The refugee crisis is the most divisive and the most passionate topic these days. I’m really tired of all the debate and I imagine I’m not the only one. These past few years I’ve dedicated a big part of my free time to my hobby which is to get as many people as I can to know and to fall in love with the reinterpreted gypsy cuisine. This may be a cliché but I truly believe that food can be a bridge between cultures. It is the fastest and simplest way to get to know each other. And getting to know each other is fundamental to dispelling fears. This is exactly why I considered the mission to seek out restaurants run by those who fled from warzones to be the most exciting task I had to do in a long time. So put your fears aside because this is an article about the best authentic Middle Eastern restaurants you can find in Budapest.
Cradle of the gastro-culture
A significant part of the refugees coming to our country arrive from the Middle East. If someone wants to immerse themselves in the gastronomy of the region they have to sift through almost as many complications and cultural interaction as if they were doing the same thing with the politics and history of the region. Empires and nations rose and fell or just simply intermingled. If we want to grasp the true characteristics of Middle Eastern cuisine we have to acknowledge that it has its roots in old Persia. Onto this foundation new layers were deposited with the cultural hotpot that was known as the Ottoman Empire. Russia and the New World (thanks to the Moorish nations of the Iberian Peninsula) also played pivotal roles in adding layers to the previously mentioned foundation. The region, of course, doesn’t present itself as a whole – there are a huge number of specialties that are native to one region or another.
This incredible heritage and the many outside influences merge in the kitchen which radiates some indescribable ancient power. Technologically it’s not very complex but thanks to extensive spice usage we get sophisticated, clean, and harmonious dishes. It’s not hard to see now that I’m somewhat biased on this topic. The ingredients and the spices both are very close to me and my all-time favorites are: lamb, figs, dates, chickpeas, sumac, cumin, sesame seed, and pomegranate.
These are all readily available in Hungary nowadays. This and some bad experiences are the main reason why I choose to make these dishes myself but with the help of Migration Aid, we visited three trustworthy places where we tried the region’s cuisine. The common denominator with these three is that they all lack native Hungarian guests and there was one where they didn’t even bother with making a Hungarian menu. There were however super friendly and helpful servers, unbelievably good dishes and fabulous flavors.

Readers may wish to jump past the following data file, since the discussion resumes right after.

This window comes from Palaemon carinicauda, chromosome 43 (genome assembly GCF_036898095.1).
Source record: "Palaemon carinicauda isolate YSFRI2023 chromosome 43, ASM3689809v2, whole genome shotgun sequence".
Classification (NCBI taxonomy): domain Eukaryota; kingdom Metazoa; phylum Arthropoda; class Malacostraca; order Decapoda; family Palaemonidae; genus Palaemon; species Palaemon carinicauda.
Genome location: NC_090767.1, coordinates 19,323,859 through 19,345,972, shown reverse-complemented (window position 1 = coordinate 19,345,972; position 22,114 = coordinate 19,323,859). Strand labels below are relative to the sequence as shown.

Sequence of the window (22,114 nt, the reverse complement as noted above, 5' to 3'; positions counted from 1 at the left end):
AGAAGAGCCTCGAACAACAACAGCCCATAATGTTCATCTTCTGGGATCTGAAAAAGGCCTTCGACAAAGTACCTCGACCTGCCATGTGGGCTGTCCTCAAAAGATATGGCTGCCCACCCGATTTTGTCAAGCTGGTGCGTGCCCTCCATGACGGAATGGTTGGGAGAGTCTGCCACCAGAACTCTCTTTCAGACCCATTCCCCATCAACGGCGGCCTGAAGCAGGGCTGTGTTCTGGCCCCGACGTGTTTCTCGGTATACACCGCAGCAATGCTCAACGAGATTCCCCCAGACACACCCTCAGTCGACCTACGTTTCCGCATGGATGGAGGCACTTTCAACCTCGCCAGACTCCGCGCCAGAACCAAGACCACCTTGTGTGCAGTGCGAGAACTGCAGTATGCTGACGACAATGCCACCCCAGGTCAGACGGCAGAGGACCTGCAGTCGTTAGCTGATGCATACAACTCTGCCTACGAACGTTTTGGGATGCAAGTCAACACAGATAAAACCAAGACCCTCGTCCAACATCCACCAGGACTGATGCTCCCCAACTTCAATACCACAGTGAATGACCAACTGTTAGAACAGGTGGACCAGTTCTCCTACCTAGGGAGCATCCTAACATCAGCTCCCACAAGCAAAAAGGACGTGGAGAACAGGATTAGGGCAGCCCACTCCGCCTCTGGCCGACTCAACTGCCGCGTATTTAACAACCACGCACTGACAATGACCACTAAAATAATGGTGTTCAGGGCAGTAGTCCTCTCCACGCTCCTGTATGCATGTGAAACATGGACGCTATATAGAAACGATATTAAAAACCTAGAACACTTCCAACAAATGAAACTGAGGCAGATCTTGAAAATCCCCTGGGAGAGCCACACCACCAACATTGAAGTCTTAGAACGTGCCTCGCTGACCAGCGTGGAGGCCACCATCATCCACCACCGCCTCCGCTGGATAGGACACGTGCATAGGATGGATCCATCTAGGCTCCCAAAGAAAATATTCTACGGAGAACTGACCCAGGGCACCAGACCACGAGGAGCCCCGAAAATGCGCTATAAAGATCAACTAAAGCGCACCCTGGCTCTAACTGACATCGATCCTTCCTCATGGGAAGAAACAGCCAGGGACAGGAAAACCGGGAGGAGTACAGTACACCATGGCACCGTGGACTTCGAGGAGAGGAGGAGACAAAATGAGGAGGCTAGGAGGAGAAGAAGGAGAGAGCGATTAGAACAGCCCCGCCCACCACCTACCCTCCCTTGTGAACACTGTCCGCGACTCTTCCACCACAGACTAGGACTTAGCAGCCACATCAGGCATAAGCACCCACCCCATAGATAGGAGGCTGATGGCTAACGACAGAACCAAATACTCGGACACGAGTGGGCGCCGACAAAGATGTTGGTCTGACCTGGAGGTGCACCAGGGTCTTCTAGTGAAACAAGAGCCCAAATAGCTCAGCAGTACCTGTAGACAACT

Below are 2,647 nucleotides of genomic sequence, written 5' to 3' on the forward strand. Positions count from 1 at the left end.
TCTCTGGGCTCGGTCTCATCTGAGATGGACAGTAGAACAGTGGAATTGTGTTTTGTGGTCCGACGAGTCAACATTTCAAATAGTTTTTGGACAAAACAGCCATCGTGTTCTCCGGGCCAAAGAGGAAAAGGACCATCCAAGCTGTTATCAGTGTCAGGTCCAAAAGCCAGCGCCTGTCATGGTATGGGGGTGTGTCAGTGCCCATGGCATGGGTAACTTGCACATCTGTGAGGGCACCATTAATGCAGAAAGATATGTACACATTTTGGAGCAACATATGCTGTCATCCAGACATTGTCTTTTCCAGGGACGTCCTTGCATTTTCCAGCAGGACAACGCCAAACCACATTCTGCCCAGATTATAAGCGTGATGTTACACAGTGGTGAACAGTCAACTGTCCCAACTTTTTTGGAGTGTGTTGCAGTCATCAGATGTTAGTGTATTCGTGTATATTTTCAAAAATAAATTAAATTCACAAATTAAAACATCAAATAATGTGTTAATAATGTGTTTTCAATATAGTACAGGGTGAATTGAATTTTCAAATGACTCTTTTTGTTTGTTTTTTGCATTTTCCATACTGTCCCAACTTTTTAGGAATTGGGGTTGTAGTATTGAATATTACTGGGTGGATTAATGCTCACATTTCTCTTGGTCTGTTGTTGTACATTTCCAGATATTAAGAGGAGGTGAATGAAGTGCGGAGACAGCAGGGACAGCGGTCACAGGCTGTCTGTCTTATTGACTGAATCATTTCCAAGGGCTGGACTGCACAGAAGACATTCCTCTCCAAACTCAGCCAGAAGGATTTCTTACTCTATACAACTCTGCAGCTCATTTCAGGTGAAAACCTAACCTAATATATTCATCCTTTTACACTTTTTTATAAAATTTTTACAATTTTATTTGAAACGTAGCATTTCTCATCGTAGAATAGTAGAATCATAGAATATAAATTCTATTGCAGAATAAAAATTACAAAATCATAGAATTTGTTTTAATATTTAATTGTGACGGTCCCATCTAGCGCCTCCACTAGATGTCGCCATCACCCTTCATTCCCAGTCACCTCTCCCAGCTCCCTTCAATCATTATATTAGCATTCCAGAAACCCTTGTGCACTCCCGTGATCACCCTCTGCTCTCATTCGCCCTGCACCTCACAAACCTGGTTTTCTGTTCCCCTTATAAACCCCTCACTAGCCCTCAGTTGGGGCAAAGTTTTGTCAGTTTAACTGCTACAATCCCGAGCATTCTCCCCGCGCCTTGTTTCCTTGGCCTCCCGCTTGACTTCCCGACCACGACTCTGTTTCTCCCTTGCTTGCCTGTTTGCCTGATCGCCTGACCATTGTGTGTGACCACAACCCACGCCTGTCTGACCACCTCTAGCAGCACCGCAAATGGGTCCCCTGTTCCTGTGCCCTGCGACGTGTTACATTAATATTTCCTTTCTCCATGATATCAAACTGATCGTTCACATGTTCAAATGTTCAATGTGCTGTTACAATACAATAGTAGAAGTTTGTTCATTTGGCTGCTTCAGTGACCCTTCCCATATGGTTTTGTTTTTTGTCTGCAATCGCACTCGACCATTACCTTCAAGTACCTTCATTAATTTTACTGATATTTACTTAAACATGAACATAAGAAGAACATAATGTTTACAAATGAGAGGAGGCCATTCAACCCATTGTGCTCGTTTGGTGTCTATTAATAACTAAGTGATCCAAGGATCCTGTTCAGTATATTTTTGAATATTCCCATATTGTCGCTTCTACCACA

Al-Amir Restaurant – Syria
The previous four decades of the country were characterized by the Asad Regime but in 2011 the Arab Spring reached Syria. Very simply put: the chain of events started with peaceful demonstration and now five years later we have witnessed bloody and shocking events like the recent siege of Aleppo. Meanwhile, more than 13 million people are in need of humanitarian aid. Millions were forced to flee their homes to find shelter in Syria or in outside its borders.
At first glance, I didn’t expect the little restaurant near Szervita square to be a jewel. The interior is not too ostentatious, it has more of a chop house vibe, but the food here will make up for all of its shortcomings. Perfect hummus, dense, creamy, and fresh labneh. I only ordered half portions of these and they arrived topped with pleasant and refreshing olive oil. All is as it should be. The lamb kebab is tender and seasoned to perfection. The fettus ( salad served with fried flat bread and sumac) was made more exciting with pomegranate molasses. Finely prepared dishes, good flavors at an average price that is more on the cheap side if take into account our surroundings. Two people can eat a multi-course lunch or dinner for under thirty dollars.